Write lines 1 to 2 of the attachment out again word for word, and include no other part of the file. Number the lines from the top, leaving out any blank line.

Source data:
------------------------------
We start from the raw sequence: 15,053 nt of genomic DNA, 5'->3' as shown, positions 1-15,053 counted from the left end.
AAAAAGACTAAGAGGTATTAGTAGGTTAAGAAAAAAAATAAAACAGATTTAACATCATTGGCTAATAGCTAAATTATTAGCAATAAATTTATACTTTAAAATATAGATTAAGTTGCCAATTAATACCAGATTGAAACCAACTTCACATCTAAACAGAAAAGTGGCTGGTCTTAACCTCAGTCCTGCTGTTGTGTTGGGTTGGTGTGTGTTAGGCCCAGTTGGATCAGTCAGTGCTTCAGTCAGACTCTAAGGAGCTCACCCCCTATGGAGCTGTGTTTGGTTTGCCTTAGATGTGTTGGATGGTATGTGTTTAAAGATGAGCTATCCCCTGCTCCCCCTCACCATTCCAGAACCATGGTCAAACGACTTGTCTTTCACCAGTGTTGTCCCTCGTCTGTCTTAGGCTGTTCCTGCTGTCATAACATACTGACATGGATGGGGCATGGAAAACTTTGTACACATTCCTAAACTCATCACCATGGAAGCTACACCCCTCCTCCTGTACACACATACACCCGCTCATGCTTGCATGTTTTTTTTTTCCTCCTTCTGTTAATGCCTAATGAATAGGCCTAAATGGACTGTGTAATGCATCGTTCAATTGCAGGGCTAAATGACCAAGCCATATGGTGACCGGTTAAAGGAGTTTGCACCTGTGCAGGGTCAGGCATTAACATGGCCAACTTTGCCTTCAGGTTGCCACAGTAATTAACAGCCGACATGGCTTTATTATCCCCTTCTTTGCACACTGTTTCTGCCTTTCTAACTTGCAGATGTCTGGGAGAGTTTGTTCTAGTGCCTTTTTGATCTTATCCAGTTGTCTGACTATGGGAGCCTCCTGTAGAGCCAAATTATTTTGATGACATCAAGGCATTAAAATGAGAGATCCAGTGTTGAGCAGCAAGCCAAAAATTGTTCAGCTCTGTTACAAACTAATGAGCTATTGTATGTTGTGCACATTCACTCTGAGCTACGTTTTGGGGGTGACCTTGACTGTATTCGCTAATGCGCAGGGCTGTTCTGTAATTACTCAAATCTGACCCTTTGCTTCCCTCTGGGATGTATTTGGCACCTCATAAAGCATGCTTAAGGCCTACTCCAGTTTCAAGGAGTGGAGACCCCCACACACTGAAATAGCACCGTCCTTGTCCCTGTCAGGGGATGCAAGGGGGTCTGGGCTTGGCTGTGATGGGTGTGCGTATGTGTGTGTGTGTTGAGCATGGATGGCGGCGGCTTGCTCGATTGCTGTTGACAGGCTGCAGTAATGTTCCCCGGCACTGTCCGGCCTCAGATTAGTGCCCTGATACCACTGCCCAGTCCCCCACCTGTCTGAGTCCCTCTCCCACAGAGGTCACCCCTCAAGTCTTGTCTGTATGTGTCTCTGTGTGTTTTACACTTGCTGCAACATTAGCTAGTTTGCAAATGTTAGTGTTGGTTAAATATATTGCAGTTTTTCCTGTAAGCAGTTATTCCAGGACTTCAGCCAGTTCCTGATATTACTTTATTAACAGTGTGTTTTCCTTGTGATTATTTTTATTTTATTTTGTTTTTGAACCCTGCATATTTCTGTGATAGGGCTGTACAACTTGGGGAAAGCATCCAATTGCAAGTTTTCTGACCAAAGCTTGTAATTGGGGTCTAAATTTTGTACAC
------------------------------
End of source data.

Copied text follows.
We start from the raw sequence: 15,053 nt of genomic DNA, 5'->3' as shown, positions 1-15,053 counted from the left end.
AAAAAGACTAAGAGGTATTAGTAGGTTAAGAAAAAAAATAAAACAGATTTAACATCATTGGCTAATAGCTAAATTATTAGCAATAAATTTATACTTTAAAATATAGATTAAGTTGCCAATTAATACCAGATTGAAACCAACTTCACATCTAAACAGAAAAGTGGCTGGTCTTAACCTCAGTCCTGCTGTTGTGTTGGGTTGGTGTGTGTTAGGCCCAGTTGGATCAGTCAGTGCTTCAGTCAGACTCTAAGGAGCTCACCCCCTATGGAGCTGTGTTTGGTTTGCCTTAGATGTGTTGGATGGTATGTGTTTAAAGATGAGCTATCCCCTGCTCCCCCTCACCATTCCAGAACCATGGTCAAACGACTTGTCTTTCACCAGTGTTGTCCCTCGTCTGTCTTAGGCTGTTCCTGCTGTCATAACATACTGACATGGATGGGGCATGGAAAACTTTGTACACATTCCTAAACTCATCACCATGGAAGCTACACCCCTCCTCCTGTACACACATACACCCGCTCATGCTTGCATGTTTTTTTTTTCCTCCTTCTGTTAATGCCTAATGAATAGGCCTAAATGGACTGTGTAATGCATCGTTCAATTGCAGGGCTAAATGACCAAGCCATATGGTGACCGGTTAAAGGAGTTTGCACCTGTGCAGGGTCAGGCATTAACATGGCCAACTTTGCCTTCAGGTTGCCACAGTAATTAACAGCCGACATGGCTTTATTATCCCCTTCTTTGCACACTGTTTCTGCCTTTCTAACTTGCAGATGTCTGGGAGAGTTTGTTCTAGTGCCTTTTTGATCTTATCCAGTTGTCTGACTATGGGAGCCTCCTGTAGAGCCAAATTATTTTGATGACATCAAGGCATTAAAATGAGAGATCCAGTGTTGAGCAGCAAGCCAAAAATTGTTCAGCTCTGTTACAAACTAATGAGCTATTGTATGTTGTGCACATTCACTCTGAGCTACGTTTTGGGGGTGACCTTGACTGTATTCGCTAATGCGCAGGGCTGTTCTGTAATTACTCAAATCTGACCCTTTGCTTCCCTCTGGGATGTATTTGGCACCTCATAAAGCATGCTTAAGGCCTACTCCAGTTTCAAGGAGTGGAGACCCCCACACACTGAAATAGCACCGTCCTTGTCCCTGTCAGGGGATGCAAGGGGGTCTGGGCTTGGCTGTGATGGGTGTGCGTATGTGTGTGTGTGTTGAGCATGGATGGCGGCGGCTTGCTCGATTGCTGTTGACAGGCTGCAGTAATGTTCCCCGGCACTGTCCGGCCTCAGATTAGTGCCCTGATACCACTGCCCAGTCCCCCACCTGTCTGAGTCCCTCTCCCACAGAGGTCACCCCTCAAGTCTTGTCTGTATGTGTCTCTGTGTGTTTTACACTTGCTGCAACATTAGCTAGTTTGCAAATGTTAGTGTTGGTTAAATATATTGCAGTTTTTCCTGTAAGCAGTTATTCCAGGACTTCAGCCAGTTCCTGATATTACTTTATTAACAGTGTGTTTTCCTTGTGATTATTTTTATTTTATTTTGTTTTTGAACCCTGCATATTTCTGTGATAGGGCTGTACAACTTGGGGAAAGCATCCAATTGCAAGTTTTCTGACCAAAGCTTGTAATTGGGGTCTAAATTTTGTACAC